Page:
Fast Fashion: Cheap Prices & Steep Consequences

Do you consider yourself a fashionable individual or can you not even remember the last time you stepped foot in a department store? No matter the answer, clothing is essential to our lives. People are always wearing clothing. However, the production of clothing has created numerous environmental and societal issues in recent years, especially with the rapid growth of the fast fashion industry. Fast fashion, as defined by Merriam-Webster Dictionary, is “an approach to the design, creation, and marketing of clothing fashions that emphasizes making fashion trends quickly and cheaply available to consumers.” As a Fashion Merchandising major, the sustainability, or lack-there-of, within the fashion industry is a personal concern of mine. By informing others about fast fashion’s harsh environmental impact, the use of cruel and punitive labor tactics in producing garments and the obstacles to consuming ethically, I hope to shed light on the fashion industry’s growing issue.

According to Michael Shank and Maxine Bedat, “There are few industries fickler than fashion, changing annually and swapping seasonally.” With the fashion industry focused on a disposable model, the mass amounts of textile waste have surfaced many concerns relating to our planet and sustainability. With new trends emerging constantly, fashion retailers are pressured to regularly turn over their products, resulting in leftover product. In fact, the United States generates an average of 25 billion pounds of textiles per year of which only 15% is donated or recycled, and the remaining 85% goes to landfills, according to the Council for Textile Recycling. Additionally, the issue of textile waste has become more and more disastrous in recent years. For example, between 1999 and 2009 the volume of post-consumer textile waste generated grew by 40%, as reported by the Council for Textile Recycling.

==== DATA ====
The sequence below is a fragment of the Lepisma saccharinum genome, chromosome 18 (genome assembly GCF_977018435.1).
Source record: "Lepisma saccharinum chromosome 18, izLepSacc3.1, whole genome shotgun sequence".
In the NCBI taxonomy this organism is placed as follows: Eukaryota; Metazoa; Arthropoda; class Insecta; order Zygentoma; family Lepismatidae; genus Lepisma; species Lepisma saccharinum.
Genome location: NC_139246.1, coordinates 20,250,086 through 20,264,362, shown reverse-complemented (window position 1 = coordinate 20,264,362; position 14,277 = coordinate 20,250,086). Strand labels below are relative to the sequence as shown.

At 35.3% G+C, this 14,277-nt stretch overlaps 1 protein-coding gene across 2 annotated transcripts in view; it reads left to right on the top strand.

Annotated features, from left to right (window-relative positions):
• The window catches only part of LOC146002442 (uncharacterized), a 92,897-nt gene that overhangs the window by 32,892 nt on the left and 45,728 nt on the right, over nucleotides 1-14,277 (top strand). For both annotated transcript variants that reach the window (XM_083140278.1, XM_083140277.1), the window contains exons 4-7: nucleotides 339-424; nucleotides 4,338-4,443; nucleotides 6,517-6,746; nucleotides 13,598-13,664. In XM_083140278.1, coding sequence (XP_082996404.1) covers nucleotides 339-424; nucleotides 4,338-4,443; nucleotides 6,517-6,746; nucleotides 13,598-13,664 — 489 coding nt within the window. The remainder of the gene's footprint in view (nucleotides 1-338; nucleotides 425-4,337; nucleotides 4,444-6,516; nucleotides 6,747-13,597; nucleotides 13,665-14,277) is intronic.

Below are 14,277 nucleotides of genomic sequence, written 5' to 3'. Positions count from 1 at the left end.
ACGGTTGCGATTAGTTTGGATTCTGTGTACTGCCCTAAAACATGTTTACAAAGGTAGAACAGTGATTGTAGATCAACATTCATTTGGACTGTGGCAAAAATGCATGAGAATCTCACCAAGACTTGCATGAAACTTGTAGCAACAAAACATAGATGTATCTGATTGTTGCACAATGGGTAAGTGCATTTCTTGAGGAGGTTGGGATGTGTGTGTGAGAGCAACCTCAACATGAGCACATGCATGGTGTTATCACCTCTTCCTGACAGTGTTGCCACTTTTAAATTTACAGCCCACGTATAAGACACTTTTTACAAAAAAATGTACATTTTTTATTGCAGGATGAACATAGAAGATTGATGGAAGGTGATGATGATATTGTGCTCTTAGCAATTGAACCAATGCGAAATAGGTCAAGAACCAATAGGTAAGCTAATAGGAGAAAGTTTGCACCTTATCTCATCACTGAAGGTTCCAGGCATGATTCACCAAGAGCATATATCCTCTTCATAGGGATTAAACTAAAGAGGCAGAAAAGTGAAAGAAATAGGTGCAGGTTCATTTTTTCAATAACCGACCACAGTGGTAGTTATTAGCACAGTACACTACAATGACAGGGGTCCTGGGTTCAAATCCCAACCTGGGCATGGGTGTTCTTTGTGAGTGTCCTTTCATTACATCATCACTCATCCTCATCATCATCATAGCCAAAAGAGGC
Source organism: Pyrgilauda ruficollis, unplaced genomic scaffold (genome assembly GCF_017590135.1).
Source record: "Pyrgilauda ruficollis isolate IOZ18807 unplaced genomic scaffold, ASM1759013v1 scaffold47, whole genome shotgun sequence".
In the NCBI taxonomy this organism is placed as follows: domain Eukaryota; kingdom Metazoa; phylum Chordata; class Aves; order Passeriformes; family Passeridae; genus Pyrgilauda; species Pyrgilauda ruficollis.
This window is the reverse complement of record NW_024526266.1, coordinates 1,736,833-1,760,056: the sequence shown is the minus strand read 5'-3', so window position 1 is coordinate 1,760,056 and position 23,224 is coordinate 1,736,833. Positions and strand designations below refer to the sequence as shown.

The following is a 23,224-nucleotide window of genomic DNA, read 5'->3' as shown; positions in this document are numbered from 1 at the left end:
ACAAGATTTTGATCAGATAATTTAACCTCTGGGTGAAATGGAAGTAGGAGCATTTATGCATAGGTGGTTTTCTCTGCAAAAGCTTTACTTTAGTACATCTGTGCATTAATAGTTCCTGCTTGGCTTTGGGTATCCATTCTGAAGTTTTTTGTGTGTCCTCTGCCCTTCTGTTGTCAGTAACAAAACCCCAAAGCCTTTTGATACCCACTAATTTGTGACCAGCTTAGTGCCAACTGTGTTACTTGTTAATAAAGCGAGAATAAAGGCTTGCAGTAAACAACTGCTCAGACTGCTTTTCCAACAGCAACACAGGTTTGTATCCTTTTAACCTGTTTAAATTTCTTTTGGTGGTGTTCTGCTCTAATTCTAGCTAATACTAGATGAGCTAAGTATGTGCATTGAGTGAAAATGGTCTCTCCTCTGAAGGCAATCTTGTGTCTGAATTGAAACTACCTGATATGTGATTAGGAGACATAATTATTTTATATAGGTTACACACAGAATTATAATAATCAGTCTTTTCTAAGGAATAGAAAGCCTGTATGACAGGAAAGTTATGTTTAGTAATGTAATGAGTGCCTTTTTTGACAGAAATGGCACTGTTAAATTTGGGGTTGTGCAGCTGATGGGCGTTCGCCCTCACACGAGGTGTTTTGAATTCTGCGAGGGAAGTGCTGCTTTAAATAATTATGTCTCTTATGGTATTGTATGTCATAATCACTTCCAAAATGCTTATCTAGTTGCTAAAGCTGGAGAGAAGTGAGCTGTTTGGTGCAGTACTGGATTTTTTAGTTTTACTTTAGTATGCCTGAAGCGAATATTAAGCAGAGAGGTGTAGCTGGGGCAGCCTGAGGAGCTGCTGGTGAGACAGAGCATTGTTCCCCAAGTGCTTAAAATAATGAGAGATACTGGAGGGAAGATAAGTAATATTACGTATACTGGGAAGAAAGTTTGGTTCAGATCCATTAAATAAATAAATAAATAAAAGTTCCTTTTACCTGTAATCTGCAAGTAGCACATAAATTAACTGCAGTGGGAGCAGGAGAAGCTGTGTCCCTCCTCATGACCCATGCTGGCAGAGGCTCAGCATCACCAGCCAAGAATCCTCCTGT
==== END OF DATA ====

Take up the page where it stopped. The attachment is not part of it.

Clearly, the fast fashion industry causes issues for the environment, but problems also persist in the societal aspect of the industry, especially in the production stage of clothing. To keep up with the rapid pace of fast fashion, the industry is relying on cheap labor, which causes problems in many developing countries Because the apparel industry has shifted to offering affordable garments, laborers in the lowest end of the wage spectrum must produce these pieces. According to Michael Shank and Maxine Bedat of MSNBC, “The industry has created jobs and lifted some people out of poverty,” but “the hard truth remains that low wages, forced labor, unhealthy and dangerous working conditions, and child labor are now rampant throughout apparel supply chains.” Often poor working conditions are overlooked, but they pose a fatal threat to lives of many. Specifically, the 2013 collapse of Rana Plaza (a garment factory) in Bangladesh left hundreds injured or even dead. According to Julfikar Ali Manik and Jim Yardley of The New York Times, “An initial investigation found that the Rana Plaza building violated codes, with the four upper floors having been constructed illegally without permits.” Additionally, child labor is a rampant issue in many developing countries. Often, young girls are exploited in the production of cotton seed because of their agile fingers. Particularly, “In 2007, more than 400,000 children under the age of 18 were found to be employed in cotton seed farms” in India, as reported by The Centre for Research on Multinational Corporations (SOMO). Overall, there is a blatant disregard for the humanity and quality of life of many individuals in the production stage of fashion industry.